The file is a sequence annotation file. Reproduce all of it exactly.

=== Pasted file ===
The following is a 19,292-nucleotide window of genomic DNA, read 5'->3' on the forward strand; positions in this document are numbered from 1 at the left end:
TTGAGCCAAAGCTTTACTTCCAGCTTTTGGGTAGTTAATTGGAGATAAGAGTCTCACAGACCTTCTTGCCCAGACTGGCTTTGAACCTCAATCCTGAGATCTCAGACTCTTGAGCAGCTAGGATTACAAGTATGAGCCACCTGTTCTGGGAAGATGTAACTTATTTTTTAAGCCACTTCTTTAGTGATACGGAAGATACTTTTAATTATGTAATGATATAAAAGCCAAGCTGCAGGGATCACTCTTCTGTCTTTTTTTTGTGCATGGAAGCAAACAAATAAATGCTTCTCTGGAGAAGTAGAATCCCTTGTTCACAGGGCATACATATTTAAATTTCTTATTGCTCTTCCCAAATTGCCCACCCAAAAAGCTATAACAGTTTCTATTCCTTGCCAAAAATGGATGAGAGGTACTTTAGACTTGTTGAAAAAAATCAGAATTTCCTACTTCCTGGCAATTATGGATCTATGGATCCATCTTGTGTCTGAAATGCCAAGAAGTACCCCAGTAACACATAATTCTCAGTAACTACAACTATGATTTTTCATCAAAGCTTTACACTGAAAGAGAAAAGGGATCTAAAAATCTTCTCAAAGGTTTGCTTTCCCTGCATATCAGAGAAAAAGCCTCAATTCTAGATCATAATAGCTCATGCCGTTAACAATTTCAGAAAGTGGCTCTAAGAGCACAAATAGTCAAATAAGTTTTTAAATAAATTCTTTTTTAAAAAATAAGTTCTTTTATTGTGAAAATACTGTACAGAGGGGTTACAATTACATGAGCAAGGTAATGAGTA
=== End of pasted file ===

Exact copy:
The following is a 19,292-nucleotide window of genomic DNA, read 5'->3' on the forward strand; positions in this document are numbered from 1 at the left end:
TTGAGCCAAAGCTTTACTTCCAGCTTTTGGGTAGTTAATTGGAGATAAGAGTCTCACAGACCTTCTTGCCCAGACTGGCTTTGAACCTCAATCCTGAGATCTCAGACTCTTGAGCAGCTAGGATTACAAGTATGAGCCACCTGTTCTGGGAAGATGTAACTTATTTTTTAAGCCACTTCTTTAGTGATACGGAAGATACTTTTAATTATGTAATGATATAAAAGCCAAGCTGCAGGGATCACTCTTCTGTCTTTTTTTTGTGCATGGAAGCAAACAAATAAATGCTTCTCTGGAGAAGTAGAATCCCTTGTTCACAGGGCATACATATTTAAATTTCTTATTGCTCTTCCCAAATTGCCCACCCAAAAAGCTATAACAGTTTCTATTCCTTGCCAAAAATGGATGAGAGGTACTTTAGACTTGTTGAAAAAAATCAGAATTTCCTACTTCCTGGCAATTATGGATCTATGGATCCATCTTGTGTCTGAAATGCCAAGAAGTACCCCAGTAACACATAATTCTCAGTAACTACAACTATGATTTTTCATCAAAGCTTTACACTGAAAGAGAAAAGGGATCTAAAAATCTTCTCAAAGGTTTGCTTTCCCTGCATATCAGAGAAAAAGCCTCAATTCTAGATCATAATAGCTCATGCCGTTAACAATTTCAGAAAGTGGCTCTAAGAGCACAAATAGTCAAATAAGTTTTTAAATAAATTCTTTTTTAAAAAATAAGTTCTTTTATTGTGAAAATACTGTACAGAGGGGTTACAATTACATGAGCAAGGTAATGAGTA